Greasing the Drug War: Laundering Money and ‘Black Gold’ in Mexico
July 15th, 2010
July 15th, 2010
Emily Crowley discusses the disturbing link between petroleum and the drug war in Mexico.
Stolen oil may play a role in arming cartels involved in Mexico’s worsening drug war. A recent article in Oil & Gas Journal reveals that in Mexico, nearly $1 billion worth of oil is siphoned off annually from Mexico’s nationally owned Petroleos Mexicanos (PEMEX). PEMEX is the world’s tenth largest oil company, with its profits contributing to nearly one third of the Mexican government’s budget. Oil is obtained illicitly by tapping in to pipelines using high-tech drills and siphoning techniques to avoid pressure drops which would register as leaks and lead to investigation.
Oil theft is employed as a source of income by the cartel known as Los Zetas and fits in well with that organization’s money laundering techniques. Drug sales operate on a cash-based system which requires drug dealers to find ways of laundering money so as not to raise suspicion. What better way to launder money than open a chain of gas stations which operate on cash-only transactions? Simply combine your drug profits with your gas station profits in your daily deposit and—no questions asked—your money comes out clean on the other side!
Los Zetas has expanded this gas-station based money laundering technique beyod cash, and they are now laundering petroleum products as well. Stolen gas can be purchased at Los Zetas controlled gas-stations, or it can be sold to oil purchasing companies at a discounted rate. In 2009, five Texas oil purchasing companies were charged with knowingly having purchased and sold stolen oil to manufacturers. Indeed, US based Continental Fuels of San Antonio received 22 tanker trucks of stolen fuel between January and March of 2009.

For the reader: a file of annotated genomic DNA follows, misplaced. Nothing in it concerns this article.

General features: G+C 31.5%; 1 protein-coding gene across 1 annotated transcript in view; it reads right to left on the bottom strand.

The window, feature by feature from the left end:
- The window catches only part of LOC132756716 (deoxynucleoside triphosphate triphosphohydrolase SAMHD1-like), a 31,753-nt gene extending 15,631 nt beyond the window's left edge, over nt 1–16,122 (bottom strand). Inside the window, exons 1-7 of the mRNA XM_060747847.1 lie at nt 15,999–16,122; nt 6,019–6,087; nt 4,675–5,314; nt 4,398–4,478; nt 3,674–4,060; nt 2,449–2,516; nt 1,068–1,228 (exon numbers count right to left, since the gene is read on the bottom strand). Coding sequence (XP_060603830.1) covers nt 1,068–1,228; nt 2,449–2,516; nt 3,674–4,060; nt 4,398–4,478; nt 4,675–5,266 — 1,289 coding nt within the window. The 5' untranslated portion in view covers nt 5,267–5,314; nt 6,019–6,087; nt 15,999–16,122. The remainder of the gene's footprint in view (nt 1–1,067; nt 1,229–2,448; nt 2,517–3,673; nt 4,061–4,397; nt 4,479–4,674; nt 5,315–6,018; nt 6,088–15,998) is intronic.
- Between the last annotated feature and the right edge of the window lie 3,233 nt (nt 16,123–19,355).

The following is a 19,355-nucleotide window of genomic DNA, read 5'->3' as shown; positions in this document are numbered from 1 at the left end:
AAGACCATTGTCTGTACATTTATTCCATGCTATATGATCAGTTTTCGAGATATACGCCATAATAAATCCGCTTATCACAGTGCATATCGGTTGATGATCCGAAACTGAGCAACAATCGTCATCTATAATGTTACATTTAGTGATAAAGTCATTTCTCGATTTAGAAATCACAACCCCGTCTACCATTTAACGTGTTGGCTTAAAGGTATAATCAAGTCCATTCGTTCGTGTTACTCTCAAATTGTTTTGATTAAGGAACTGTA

While $1 billion in stolen oil revenue is merely a drop in the barrel compared to the multi-billion dollar drug industry, it represents a significant portion of the Mexican government’s budget, which could be used to fight the drug war, but instead is going towards strengthening and arming drug cartels. When comparing the $1 billion lost in oil theft annually to the $1.6 billion granted to Mexico by the US over a three-year period under the Merida Initiative, it becomes apparent that there is an outflow of money from the Mexican government’s natural resource assets into the pockets of drug cartels. These profits allow drug cartels to purchase weapons, bribe officials, and further undermine the government of Mexico.
Few would dispute that oil is the cornerstone to both the developed and developing world, but is oil just fuel for growing economies, or does it have hidden sinister costs? The explosion of BP’s Deepwater Horizon this past April caused many individuals and policy makers across the world to think critically about how this natural resource is extracted, and the possible environmental damages that botched extraction may cause. However, the realities of this extractive industry go deeper than environmental damage, or the political and social ramifications illustrated above. All too often petroleum and other extractive natural resources fuel government corruption and bribery, keeping developing countries that are rich in natural resources mired in poverty.
Today, congress passed the Energy Security Through Transparency Ammendment (ESTTA) requiring extractive industries that report to the Securities Exchange Commission to make public their payments to governments of jurisdictions in which they operate on a country-by-country basis. The ESTTA will allow citizens to hold their governments accountable for payments received by major corporations which were previously not public knowledge. This represents a major breakthrough in the struggle for global financial transparency.
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